Other hors d'oevres were my go-to Bar Nuts from the Union Square Cafe Cookbook, and grilled slices of halloumi (semi-hard, brined Cypriot sheep and goat cheese) with olive oil and za'atar (a Cypriot friend was scandaized at the use of za'atar, but I just think of it as Lebanese-Cypriot fusion.

For dinner, I made crab cakes, served on a simple mâche lettuce mix, on gorgeous leaf plates by Tsujimura Yui, as the starter.

Crab cake served on Tsujimura Yui plate
Then followed black sea bass wrapped in prosciutto and briefly sauteed on each side (when the prosciutto is beautifully browned, the fish is ready), accompanied by the tart and, in deference to our Irish friend M, boiled potatoes lightly smashed and sauteed in butter. Served on a plate by Hoshino Gen. The plate looked a lot better than this photo, but I had no time to get a better one.

Prosciutto-wrapped black bass filet, thin zucchini tart and potatoes
Dessert was my own invention: what I call Bobby Jay's Almost Healthy Caramelized Banana Soufflés, served in this case with some sour cherry compote and syrup that I made during the short season for those delicacies. Sorry, no photo.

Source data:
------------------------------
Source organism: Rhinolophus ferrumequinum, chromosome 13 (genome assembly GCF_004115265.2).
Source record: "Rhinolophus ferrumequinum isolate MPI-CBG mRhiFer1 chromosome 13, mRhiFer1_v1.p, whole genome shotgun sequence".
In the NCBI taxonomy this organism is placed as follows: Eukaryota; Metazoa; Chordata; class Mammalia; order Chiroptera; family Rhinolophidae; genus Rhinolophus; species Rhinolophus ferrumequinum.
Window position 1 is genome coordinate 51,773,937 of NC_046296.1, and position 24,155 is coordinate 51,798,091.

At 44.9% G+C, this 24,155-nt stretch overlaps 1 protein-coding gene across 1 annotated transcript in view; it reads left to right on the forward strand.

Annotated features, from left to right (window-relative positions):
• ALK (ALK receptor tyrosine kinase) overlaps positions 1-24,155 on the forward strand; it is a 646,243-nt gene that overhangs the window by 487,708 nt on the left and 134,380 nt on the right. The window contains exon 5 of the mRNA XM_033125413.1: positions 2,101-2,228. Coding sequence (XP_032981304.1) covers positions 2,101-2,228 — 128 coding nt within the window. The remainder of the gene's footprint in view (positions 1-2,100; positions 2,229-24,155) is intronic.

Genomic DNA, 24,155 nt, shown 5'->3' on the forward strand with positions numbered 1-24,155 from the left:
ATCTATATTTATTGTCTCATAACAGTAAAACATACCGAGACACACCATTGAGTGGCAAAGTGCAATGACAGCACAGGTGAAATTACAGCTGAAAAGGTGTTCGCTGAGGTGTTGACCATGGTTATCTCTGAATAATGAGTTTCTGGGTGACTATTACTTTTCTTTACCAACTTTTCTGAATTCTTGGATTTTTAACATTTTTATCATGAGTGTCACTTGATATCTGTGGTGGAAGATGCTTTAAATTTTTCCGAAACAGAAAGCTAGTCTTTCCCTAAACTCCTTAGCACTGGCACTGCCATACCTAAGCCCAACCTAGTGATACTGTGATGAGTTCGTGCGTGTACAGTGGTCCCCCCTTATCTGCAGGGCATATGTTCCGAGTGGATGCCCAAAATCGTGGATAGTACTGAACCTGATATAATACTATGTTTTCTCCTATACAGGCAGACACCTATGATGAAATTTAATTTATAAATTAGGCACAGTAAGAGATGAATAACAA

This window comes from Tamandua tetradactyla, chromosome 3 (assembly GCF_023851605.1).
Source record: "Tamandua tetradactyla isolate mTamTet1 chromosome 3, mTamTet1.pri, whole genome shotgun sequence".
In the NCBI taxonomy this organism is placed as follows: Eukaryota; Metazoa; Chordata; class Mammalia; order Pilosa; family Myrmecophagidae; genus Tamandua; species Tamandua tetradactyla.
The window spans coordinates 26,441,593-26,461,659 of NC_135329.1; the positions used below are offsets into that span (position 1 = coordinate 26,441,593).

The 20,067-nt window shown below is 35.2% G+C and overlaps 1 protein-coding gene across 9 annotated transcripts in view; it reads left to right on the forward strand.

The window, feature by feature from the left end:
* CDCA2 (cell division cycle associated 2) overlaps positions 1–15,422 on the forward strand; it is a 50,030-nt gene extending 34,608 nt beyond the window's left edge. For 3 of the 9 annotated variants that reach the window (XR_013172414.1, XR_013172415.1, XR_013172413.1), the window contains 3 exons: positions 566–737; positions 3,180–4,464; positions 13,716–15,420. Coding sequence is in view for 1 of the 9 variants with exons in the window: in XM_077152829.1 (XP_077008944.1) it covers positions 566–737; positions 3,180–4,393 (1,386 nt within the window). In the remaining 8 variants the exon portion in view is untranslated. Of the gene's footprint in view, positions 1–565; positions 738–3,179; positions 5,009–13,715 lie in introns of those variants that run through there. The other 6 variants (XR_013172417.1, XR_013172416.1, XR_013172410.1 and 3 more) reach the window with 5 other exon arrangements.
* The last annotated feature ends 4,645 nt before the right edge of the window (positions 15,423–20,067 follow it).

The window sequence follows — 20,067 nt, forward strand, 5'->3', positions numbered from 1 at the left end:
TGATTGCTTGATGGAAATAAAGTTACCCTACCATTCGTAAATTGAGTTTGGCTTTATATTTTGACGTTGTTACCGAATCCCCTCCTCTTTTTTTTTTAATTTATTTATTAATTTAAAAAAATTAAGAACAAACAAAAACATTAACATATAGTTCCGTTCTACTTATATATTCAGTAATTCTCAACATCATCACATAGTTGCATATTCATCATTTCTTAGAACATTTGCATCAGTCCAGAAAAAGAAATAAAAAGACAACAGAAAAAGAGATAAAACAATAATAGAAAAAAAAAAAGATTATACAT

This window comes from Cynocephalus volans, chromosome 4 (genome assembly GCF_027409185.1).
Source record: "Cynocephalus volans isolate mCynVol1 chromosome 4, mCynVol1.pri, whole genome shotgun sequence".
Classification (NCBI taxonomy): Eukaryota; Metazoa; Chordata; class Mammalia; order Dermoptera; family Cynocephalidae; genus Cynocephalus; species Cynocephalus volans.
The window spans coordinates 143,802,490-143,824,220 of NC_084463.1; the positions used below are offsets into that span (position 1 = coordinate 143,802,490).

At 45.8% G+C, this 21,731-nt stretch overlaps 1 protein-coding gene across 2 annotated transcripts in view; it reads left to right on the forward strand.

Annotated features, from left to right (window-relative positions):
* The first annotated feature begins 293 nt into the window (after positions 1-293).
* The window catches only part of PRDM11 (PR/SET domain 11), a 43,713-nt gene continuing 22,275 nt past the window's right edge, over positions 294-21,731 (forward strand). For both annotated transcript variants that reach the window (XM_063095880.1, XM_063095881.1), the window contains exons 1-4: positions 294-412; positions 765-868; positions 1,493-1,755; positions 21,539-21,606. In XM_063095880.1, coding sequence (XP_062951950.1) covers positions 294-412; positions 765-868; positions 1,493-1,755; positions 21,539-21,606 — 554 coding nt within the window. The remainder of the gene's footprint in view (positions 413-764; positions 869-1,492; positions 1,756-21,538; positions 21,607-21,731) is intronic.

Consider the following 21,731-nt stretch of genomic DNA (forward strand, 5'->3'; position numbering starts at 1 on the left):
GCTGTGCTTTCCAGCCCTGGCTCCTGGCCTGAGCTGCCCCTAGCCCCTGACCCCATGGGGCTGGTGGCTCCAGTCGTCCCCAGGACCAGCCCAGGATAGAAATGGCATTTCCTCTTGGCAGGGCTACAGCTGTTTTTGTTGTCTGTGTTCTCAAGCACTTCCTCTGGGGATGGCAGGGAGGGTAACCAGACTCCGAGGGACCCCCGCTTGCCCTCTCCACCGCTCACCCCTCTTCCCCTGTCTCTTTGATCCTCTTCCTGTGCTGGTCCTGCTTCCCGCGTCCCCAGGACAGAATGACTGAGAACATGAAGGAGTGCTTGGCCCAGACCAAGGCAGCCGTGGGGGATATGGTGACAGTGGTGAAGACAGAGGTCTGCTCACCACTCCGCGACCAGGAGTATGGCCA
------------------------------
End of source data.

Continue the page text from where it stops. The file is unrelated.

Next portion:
A nice summer meal!

Bobby Jay

Saturday, August 10, 2019

Cosme and Daniel: A Great Week of New York Dining

This week Joan and I celebrated my birthday and our anniversary at two great -- but totally different -- restaurants.


For my birthday, we dined with our friends Mee-Seen and Jeffrey at Cosme, which serves gourmet Mexican food unlike an that I have ever experienced. This outpost of a famous Mexico City restaurant serves delicious, interesting dishes, exquisitely presented in a hip (i.e, LOUD) restaurant in the Flatiron district. All dishes are meant to be shared, which allows everyone to try many dishes.